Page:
Companies will also need a multichannel approach to reach high-speed consumers. These consumers are digitally savvy and active online shoppers, belying the common belief that online shopping is for students and bargain seekers. Forty percent of affluent households shop online frequently—at least once a week—compared with 20 percent of aspirant households.
Frequent online shoppers are younger and more affluent and like to buy in all channels. Compared with 24 percent of infrequent online shoppers, 35 percent of frequent online shoppers say they plan to increase their spending over the next year. Fifty-eight percent say they do not have enough things and want to buy more, compared with 44 percent of infrequent online shoppers.
Most notably, frequent online shoppers have moved 27 percent of their spending online, compared with 11 percent of infrequent shoppers. They spend more than $1,900 annually online, compared with about $775 for infrequent shoppers.
When we look at the high- and low-speed consumer markets together, the overall picture remains positive—but is less than glowing. Overall consumer sentiment is slightly stronger than last year but still below what it was before the global financial crisis.
Three of our four consumer-sentiment yardsticks were higher this year than last year: a larger share of consumers reported the intention to maintain or increase spending; they also reported higher levels of financial security and job security—not surprising, given the continuing overall strong demand for jobs in China. But by a narrow margin, they reported slightly less willingness to trade up compared with last year. (See Exhibit 2.)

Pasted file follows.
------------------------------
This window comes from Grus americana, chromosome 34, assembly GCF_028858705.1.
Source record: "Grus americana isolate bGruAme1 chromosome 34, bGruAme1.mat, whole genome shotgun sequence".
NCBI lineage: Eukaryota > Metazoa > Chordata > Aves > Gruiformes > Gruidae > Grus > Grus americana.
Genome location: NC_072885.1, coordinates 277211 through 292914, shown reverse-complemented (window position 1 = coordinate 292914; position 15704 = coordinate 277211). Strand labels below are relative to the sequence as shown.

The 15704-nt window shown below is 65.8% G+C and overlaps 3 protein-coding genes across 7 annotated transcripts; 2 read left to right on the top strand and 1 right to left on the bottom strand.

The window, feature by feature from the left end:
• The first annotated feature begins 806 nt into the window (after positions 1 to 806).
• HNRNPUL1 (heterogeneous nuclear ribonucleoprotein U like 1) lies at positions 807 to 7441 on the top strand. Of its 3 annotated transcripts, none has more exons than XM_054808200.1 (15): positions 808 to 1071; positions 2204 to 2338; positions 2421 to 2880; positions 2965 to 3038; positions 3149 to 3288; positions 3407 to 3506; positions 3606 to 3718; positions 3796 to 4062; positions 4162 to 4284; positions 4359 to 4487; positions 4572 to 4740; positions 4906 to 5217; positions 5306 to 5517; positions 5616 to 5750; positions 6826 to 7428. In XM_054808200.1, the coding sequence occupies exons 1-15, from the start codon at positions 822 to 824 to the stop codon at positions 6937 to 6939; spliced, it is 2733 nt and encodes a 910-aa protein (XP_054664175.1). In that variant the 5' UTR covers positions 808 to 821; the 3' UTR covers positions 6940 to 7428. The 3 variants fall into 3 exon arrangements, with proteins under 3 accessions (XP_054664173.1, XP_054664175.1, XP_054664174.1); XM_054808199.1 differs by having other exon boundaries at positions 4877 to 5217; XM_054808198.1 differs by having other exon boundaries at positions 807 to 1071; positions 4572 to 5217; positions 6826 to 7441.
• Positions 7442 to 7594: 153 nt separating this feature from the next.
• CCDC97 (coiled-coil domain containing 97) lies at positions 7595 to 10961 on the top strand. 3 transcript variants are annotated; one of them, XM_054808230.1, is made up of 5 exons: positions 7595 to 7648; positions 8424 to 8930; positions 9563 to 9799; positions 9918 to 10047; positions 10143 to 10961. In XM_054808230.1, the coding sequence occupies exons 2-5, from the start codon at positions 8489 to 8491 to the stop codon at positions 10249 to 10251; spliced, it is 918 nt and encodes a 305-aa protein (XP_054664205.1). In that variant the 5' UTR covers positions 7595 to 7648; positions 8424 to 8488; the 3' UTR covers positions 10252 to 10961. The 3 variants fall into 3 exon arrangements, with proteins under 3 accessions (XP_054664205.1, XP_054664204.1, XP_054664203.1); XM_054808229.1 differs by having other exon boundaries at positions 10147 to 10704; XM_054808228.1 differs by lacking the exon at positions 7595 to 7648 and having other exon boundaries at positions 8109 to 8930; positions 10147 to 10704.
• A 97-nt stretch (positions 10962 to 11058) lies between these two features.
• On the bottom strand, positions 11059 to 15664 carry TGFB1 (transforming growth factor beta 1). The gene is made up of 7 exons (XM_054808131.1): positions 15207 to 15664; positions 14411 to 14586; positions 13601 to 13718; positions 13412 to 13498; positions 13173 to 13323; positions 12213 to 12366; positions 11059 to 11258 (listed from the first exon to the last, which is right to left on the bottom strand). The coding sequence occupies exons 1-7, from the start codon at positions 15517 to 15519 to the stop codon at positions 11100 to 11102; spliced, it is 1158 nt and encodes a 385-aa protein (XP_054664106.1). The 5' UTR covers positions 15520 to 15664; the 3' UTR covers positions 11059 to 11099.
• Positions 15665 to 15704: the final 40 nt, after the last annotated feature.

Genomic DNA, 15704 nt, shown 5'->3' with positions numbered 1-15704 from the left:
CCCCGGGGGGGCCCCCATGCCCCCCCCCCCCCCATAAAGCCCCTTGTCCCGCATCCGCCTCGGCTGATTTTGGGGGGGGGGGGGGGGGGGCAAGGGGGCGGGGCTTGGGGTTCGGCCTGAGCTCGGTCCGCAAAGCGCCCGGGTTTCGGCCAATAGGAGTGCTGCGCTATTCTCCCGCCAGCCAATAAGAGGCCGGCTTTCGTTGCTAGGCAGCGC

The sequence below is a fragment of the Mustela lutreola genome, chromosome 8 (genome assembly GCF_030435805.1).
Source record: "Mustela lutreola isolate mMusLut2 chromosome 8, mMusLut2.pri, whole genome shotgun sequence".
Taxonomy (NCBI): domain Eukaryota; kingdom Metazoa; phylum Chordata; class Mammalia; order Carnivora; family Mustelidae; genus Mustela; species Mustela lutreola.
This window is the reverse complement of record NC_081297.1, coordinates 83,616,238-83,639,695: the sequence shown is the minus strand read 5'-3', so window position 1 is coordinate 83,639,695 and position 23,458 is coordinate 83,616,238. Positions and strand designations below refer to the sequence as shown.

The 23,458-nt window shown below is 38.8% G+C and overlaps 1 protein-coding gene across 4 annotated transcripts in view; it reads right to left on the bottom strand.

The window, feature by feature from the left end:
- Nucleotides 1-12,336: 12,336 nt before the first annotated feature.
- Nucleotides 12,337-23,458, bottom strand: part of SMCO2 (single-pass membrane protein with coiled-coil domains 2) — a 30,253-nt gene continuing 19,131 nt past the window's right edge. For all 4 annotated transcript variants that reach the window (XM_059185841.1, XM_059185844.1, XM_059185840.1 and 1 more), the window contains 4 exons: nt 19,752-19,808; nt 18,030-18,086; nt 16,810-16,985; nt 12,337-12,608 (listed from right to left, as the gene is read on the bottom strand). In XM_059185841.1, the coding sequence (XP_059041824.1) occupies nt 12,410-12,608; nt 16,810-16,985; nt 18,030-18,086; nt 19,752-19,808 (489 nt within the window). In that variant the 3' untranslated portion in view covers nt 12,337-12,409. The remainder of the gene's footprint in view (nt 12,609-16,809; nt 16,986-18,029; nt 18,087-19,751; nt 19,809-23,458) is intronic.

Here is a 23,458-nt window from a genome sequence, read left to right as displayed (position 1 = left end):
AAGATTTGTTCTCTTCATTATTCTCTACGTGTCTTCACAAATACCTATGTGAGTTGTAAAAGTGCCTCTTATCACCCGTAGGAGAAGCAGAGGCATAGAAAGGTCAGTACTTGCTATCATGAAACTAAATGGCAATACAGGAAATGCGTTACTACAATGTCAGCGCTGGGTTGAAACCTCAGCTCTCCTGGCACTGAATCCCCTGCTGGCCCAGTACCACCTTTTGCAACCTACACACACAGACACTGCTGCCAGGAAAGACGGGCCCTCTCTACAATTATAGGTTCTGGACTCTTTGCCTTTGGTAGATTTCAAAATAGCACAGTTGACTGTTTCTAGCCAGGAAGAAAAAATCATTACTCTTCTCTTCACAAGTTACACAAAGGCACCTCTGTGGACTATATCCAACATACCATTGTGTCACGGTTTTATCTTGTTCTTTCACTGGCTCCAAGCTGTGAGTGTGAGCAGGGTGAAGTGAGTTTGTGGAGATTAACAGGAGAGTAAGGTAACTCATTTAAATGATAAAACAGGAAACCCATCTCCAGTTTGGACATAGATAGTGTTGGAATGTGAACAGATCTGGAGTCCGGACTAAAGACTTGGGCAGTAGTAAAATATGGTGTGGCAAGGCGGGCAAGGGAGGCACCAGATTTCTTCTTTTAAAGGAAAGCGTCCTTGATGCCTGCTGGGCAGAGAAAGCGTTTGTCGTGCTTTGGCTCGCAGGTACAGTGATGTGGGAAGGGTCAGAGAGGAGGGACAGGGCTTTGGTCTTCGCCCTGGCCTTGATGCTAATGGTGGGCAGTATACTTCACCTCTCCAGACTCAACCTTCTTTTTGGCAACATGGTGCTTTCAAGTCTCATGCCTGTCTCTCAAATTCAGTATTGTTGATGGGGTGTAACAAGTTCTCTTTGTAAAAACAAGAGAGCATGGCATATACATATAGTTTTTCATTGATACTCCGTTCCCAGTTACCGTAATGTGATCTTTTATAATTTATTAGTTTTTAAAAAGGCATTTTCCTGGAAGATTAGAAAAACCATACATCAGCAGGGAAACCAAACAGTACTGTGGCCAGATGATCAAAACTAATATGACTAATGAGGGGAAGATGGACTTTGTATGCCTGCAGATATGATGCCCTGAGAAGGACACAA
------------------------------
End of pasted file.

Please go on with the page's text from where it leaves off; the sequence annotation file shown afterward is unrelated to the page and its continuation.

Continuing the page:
Spending is the most important of these yardsticks, so it is worth breaking down the results. The share of consumers planning to spend more in the next 12 months declined by 4 percentage points from 2014, from 31 percent to 27 percent, but the share that plans to spend less declined even more, from 25 percent to 19 percent. In the middle, the share of consumers expecting to spend the same in the next year rose from 44 percent to 54 percent. In other words, the overall consumer market is chugging along. It’s not like the go-go years of the previous decade, but it’s far better than most markets.
For as long as China has been a global economic giant, economists have wondered when consumer spending would play a greater role in its economy. In 2014 and early 2015, consumer spending actually grew faster than GDP. In the first quarter, nominal urban household income grew by 8.4 percent, compared with 5.6 percent GDP growth. The survey indicates that this gradual shift will continue.
GDP growth has never been a useful barometer of consumption growth in China. In the past, it was investment, not consumption, that mainly drove high GDP growth. Now it is mainly the decline in investment, not consumption, that is slowing GDP growth.
When they make purchasing decisions, Chinese consumers pay more attention to rising incomes than to slowing economic growth. Forty-seven percent of respondents cited increased income and benefits as the key reason they plan to spend more, compared with 39 percent last year.